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A partnership on a fast track

Saturday 2 July 2005

It is surely significant that India’s first Comprehensive Economic Cooperation Agreement (CECA) should be signed with Singapore. CECA, which took a full two years to negotiate, is a major landmark in bilateral relations. It also sets the stage for a series of comparable agreements with other countries. Talks with Sri Lanka, Thailand, and Malaysia are in progress, and Prime Minister Manmohan Singh has asked the Trade and Economic Relations Committee to fast-track a comprehensive pact with the Association of South East Asian Nations (ASEAN). The point is that CECA goes well beyond the framework of a Free Trade Agreement (FTA) to cover special visa arrangements, air transport liberalisation, investment, and financial services, to name a few areas. According to current projections, the two-way India-Singapore trade, already at a healthy $ 6.8 billion, is expected to climb to $ 10 billion in a year and to $ 50 billion by 2010. Besides seeking to expand trade, the governments and private sectors of the two countries must step up their efforts to promote investment, share expertise and technology, and work together to penetrate third country markets. Helping as it does to harness the city state’s strategic position and reputation as a financial hub, the partnership should enable India to leverage its strengths and capabilities and channel more investment and market flows into Singapore.

Prime Minister Lee Hsien Loong’s signing of CECA marks the completion of a far-going process set in motion by his sagacious predecessor, Goh Chok Tong, who was among the first Southeast Asian leaders to recognise and highlight the potential of India, way back in 1995. It was Mr. Goh who pushed for India’s graduation as a dialogue partner of ASEAN and then as an invitee to the ASEAN + 4 annual summit. That was followed by the invitation to India to participate in the East Asian Economic Cooperation summit later this year. It is heartening that, in addition to trading firms, hundreds of Indian companies, mostly in software and information technology, have set up business in Singapore. This is essentially at the level of small and medium enterprises, which is also Singapore’s strength. Indian companies should shed their fears and inhibitions on FTAs and CECAs and prepare themselves for global competition. Singapore’s trade and marketing strengths and India’s robust manufacturing and IT base should provide the right mix for making a thrust into new markets. After consolidating CECA, which comes into force on August 1 this year, India must move forward and negotiate similar agreements with strategic partners. Strengthening the partnership with ASEAN and forging closer economic ties with China and Australia, in addition to Japan and the Latin American countries, should also open the door for India to the Asia Pacific Economic Cooperation (APEC) forum.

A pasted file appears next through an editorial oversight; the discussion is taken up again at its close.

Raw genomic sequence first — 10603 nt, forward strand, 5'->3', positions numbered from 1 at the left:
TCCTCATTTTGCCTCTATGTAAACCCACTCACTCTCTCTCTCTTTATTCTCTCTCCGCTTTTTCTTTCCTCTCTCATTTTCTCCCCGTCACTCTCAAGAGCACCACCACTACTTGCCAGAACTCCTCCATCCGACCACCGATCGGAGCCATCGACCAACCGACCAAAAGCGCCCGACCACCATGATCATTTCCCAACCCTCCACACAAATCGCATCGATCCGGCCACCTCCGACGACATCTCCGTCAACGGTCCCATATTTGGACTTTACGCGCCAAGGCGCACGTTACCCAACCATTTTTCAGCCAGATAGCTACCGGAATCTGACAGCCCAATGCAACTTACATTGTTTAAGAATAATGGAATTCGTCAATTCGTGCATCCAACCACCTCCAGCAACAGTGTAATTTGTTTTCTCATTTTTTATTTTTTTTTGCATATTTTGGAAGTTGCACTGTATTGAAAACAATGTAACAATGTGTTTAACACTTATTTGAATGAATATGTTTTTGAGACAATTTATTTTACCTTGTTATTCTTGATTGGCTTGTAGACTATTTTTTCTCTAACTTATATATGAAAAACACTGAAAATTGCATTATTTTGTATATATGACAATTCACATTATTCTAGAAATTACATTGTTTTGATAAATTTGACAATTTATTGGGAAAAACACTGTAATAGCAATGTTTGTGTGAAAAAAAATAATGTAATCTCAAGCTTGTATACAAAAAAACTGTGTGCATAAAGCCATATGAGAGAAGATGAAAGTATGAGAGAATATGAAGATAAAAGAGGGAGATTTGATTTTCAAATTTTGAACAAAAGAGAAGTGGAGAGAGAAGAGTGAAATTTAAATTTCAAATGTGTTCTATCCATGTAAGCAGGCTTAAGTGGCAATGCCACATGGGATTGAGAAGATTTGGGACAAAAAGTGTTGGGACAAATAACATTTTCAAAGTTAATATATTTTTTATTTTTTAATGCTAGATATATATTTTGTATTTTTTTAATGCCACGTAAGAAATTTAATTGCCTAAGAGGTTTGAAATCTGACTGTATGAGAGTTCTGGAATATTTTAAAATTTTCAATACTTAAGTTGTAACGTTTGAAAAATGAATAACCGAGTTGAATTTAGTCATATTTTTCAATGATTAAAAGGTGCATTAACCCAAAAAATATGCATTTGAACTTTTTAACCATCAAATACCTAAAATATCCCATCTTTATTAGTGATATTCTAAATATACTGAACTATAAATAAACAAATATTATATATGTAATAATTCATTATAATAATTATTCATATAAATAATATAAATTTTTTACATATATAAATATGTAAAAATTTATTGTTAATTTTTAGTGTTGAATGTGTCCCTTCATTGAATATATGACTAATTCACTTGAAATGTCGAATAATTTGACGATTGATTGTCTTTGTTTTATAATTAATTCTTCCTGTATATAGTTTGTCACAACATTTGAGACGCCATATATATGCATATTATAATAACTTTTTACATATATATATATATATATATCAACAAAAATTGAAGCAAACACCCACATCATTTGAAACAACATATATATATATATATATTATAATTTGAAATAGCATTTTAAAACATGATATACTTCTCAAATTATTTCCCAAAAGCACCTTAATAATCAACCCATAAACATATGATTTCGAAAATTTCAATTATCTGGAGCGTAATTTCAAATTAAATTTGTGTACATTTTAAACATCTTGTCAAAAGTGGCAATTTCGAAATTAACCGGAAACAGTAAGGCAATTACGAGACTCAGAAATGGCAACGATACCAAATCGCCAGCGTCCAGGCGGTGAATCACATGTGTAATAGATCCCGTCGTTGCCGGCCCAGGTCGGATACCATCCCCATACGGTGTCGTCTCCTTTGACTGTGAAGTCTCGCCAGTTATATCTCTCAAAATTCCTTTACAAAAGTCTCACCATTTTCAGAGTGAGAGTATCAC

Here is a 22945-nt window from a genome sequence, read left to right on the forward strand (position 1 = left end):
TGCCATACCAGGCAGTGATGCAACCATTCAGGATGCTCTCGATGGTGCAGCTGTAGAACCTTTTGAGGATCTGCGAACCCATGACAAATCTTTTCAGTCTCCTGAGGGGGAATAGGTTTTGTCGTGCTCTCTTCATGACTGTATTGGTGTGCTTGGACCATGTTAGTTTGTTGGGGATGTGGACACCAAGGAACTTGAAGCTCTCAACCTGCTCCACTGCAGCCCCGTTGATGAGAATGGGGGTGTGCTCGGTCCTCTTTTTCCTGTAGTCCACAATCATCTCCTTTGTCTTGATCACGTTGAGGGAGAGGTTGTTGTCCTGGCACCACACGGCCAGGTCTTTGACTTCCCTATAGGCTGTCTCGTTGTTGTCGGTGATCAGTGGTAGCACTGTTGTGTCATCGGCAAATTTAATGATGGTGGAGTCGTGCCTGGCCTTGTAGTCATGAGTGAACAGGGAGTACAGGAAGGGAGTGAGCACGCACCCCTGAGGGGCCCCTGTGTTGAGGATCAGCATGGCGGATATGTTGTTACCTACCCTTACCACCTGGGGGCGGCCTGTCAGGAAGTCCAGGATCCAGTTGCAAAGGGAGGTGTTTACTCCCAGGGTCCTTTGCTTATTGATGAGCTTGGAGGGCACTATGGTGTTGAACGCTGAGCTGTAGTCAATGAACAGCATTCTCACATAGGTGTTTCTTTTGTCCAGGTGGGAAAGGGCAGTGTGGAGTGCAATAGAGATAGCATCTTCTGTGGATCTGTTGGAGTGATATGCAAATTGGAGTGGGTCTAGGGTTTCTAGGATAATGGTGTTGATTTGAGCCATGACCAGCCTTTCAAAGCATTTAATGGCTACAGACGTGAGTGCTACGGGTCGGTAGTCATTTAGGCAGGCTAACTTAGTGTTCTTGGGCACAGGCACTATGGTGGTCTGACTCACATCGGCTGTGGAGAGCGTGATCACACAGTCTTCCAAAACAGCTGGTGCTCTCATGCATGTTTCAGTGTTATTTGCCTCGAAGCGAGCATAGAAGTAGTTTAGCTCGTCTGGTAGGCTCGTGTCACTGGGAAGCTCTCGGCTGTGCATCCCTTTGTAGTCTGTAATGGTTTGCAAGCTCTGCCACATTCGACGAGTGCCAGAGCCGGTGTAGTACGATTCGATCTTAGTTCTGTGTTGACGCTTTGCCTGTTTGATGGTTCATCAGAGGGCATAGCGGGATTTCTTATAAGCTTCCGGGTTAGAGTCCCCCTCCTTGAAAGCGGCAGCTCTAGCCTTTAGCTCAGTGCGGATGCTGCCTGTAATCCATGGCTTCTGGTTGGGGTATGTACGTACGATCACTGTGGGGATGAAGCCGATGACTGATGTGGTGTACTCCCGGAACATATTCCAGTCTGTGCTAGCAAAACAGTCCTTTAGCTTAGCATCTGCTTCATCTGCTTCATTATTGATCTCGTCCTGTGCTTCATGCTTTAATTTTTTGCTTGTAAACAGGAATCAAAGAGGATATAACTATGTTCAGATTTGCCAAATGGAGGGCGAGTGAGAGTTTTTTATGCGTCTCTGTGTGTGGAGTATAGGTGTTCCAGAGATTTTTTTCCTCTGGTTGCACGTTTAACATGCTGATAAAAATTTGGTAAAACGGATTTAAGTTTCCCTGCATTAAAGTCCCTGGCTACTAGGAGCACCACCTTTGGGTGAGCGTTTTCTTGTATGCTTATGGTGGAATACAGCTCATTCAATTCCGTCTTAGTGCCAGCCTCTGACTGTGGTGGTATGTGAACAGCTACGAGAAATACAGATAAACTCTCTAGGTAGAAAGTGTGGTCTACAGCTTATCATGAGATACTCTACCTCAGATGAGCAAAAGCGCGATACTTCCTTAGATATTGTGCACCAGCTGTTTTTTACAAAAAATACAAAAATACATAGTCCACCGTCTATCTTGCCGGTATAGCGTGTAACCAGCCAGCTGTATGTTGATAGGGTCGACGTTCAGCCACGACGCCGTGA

See online : The Hindu

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